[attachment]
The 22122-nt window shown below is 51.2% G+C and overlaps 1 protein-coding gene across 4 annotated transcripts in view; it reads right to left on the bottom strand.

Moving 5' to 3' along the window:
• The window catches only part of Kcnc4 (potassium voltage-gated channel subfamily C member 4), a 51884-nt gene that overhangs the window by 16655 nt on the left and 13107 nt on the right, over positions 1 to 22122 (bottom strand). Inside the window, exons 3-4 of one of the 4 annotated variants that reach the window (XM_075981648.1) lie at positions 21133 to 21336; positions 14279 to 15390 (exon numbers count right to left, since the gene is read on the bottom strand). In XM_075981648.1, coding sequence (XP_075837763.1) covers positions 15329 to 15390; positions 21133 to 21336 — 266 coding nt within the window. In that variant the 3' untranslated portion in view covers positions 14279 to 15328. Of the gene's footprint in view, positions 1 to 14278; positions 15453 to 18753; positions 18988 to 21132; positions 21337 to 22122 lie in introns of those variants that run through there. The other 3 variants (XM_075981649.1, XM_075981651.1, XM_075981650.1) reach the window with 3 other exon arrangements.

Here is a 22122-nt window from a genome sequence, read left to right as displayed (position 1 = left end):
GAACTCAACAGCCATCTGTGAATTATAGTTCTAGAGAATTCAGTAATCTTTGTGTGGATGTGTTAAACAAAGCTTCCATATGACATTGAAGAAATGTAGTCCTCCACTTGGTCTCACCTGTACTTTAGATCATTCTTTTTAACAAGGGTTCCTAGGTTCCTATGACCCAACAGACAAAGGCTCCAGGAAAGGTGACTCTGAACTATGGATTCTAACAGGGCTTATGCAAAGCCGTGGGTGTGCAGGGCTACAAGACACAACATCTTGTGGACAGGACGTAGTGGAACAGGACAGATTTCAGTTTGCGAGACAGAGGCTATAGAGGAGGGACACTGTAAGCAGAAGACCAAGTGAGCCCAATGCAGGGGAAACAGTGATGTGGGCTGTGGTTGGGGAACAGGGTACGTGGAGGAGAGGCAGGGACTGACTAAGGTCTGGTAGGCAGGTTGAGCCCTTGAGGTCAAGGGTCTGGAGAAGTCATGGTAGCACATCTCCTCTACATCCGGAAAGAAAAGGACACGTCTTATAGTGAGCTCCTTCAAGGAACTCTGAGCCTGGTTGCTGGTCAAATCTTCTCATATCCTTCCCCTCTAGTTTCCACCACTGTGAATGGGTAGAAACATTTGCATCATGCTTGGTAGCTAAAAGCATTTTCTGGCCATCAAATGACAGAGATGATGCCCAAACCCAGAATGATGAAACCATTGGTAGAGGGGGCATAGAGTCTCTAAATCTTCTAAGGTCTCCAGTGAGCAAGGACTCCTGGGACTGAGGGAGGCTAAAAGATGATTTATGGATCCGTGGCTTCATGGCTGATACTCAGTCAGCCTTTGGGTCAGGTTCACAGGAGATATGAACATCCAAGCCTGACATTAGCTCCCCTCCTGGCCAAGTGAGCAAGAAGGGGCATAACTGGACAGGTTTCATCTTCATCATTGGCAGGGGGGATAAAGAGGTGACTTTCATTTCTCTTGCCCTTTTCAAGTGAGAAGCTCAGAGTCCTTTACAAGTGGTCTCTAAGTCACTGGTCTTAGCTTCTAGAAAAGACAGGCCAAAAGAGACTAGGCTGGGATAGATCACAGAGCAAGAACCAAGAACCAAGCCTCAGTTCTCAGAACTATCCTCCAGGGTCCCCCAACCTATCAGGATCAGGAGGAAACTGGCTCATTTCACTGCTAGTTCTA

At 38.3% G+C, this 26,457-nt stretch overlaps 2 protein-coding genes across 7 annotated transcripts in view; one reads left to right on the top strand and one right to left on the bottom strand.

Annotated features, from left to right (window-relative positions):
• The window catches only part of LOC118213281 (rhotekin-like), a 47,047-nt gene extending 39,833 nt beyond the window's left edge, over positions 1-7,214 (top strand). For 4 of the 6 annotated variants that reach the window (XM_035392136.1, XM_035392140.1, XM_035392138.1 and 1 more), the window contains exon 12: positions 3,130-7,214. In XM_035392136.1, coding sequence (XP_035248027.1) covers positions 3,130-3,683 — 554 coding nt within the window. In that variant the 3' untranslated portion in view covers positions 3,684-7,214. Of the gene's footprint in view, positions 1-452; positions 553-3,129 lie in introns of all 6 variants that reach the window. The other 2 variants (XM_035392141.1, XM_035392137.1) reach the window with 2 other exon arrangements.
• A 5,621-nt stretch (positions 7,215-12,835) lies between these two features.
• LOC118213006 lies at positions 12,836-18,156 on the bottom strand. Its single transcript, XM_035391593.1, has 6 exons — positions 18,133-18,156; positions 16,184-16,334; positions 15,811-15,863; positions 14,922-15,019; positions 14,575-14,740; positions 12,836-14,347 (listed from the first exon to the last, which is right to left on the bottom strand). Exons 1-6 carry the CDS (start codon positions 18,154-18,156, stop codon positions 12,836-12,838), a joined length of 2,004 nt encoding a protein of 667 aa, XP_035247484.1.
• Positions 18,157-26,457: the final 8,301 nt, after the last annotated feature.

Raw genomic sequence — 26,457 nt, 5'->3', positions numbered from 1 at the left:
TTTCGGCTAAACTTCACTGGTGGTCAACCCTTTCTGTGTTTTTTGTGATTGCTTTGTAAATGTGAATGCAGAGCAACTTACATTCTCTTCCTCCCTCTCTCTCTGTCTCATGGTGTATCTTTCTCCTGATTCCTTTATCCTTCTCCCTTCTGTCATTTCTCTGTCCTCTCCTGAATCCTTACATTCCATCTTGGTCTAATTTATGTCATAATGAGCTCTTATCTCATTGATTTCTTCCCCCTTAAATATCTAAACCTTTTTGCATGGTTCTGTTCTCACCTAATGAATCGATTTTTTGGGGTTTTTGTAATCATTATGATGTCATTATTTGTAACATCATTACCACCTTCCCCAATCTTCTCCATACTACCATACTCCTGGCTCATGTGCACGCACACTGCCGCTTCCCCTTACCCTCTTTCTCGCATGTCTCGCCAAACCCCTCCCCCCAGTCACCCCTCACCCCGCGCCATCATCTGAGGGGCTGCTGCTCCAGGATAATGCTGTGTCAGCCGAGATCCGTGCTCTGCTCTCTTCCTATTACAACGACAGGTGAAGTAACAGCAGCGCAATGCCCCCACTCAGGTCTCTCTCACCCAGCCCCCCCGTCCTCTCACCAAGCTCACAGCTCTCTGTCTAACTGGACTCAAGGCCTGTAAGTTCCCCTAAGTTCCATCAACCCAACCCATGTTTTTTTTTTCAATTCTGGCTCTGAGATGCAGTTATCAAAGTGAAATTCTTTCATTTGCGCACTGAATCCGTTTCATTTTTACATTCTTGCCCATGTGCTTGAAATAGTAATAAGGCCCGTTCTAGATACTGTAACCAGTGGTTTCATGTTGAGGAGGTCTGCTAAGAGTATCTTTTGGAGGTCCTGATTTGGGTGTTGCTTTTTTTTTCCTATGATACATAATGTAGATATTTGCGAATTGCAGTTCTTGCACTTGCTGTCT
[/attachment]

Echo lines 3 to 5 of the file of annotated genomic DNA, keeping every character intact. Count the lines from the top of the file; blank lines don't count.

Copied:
• The window catches only part of Kcnc4 (potassium voltage-gated channel subfamily C member 4), a 51884-nt gene that overhangs the window by 16655 nt on the left and 13107 nt on the right, over positions 1 to 22122 (bottom strand). Inside the window, exons 3-4 of one of the 4 annotated variants that reach the window (XM_075981648.1) lie at positions 21133 to 21336; positions 14279 to 15390 (exon numbers count right to left, since the gene is read on the bottom strand). In XM_075981648.1, coding sequence (XP_075837763.1) covers positions 15329 to 15390; positions 21133 to 21336 — 266 coding nt within the window. In that variant the 3' untranslated portion in view covers positions 14279 to 15328. Of the gene's footprint in view, positions 1 to 14278; positions 15453 to 18753; positions 18988 to 21132; positions 21337 to 22122 lie in introns of those variants that run through there. The other 3 variants (XM_075981649.1, XM_075981651.1, XM_075981650.1) reach the window with 3 other exon arrangements.

Here is a 22122-nt window from a genome sequence, read left to right as displayed (position 1 = left end):
GAACTCAACAGCCATCTGTGAATTATAGTTCTAGAGAATTCAGTAATCTTTGTGTGGATGTGTTAAACAAAGCTTCCATATGACATTGAAGAAATGTAGTCCTCCACTTGGTCTCACCTGTACTTTAGATCATTCTTTTTAACAAGGGTTCCTAGGTTCCTATGACCCAACAGACAAAGGCTCCAGGAAAGGTGACTCTGAACTATGGATTCTAACAGGGCTTATGCAAAGCCGTGGGTGTGCAGGGCTACAAGACACAACATCTTGTGGACAGGACGTAGTGGAACAGGACAGATTTCAGTTTGCGAGACAGAGGCTATAGAGGAGGGACACTGTAAGCAGAAGACCAAGTGAGCCCAATGCAGGGGAAACAGTGATGTGGGCTGTGGTTGGGGAACAGGGTACGTGGAGGAGAGGCAGGGACTGACTAAGGTCTGGTAGGCAGGTTGAGCCCTTGAGGTCAAGGGTCTGGAGAAGTCATGGTAGCACATCTCCTCTACATCCGGAAAGAAAAGGACACGTCTTATAGTGAGCTCCTTCAAGGAACTCTGAGCCTGGTTGCTGGTCAAATCTTCTCATATCCTTCCCCTCTAGTTTCCACCACTGTGAATGGGTAGAAACATTTGCATCATGCTTGGTAGCTAAAAGCATTTTCTGGCCATCAAATGACAGAGATGATGCCCAAACCCAGAATGATGAAACCATTGGTAGAGGGGGCATAGAGTCTCTAAATCTTCTAAGGTCTCCAGTGAGCAAGGACTCCTGGGACTGAGGGAGGCTAAAAGATGATTTATGGATCCGTGGCTTCATGGCTGATACTCAGTCAGCCTTTGGGTCAGGTTCACAGGAGATATGAACATCCAAGCCTGACATTAGCTCCCCTCCTGGCCAAGTGAGCAAGAAGGGGCATAACTGGACAGGTTTCATCTTCATCATTGGCAGGGGGGATAAAGAGGTGACTTTCATTTCTCTTGCCCTTTTCAAGTGAGAAGCTCAGAGTCCTTTACAAGTGGTCTCTAAGTCACTGGTCTTAGCTTCTAGAAAAGACAGGCCAAAAGAGACTAGGCTGGGATAGATCACAGAGCAAGAACCAAGAACCAAGCCTCAGTTCTCAGAACTATCCTCCAGGGTCCCCCAACCTATCAGGATCAGGAGGAAACTGGCTCATTTCACTGCTAGTTCTA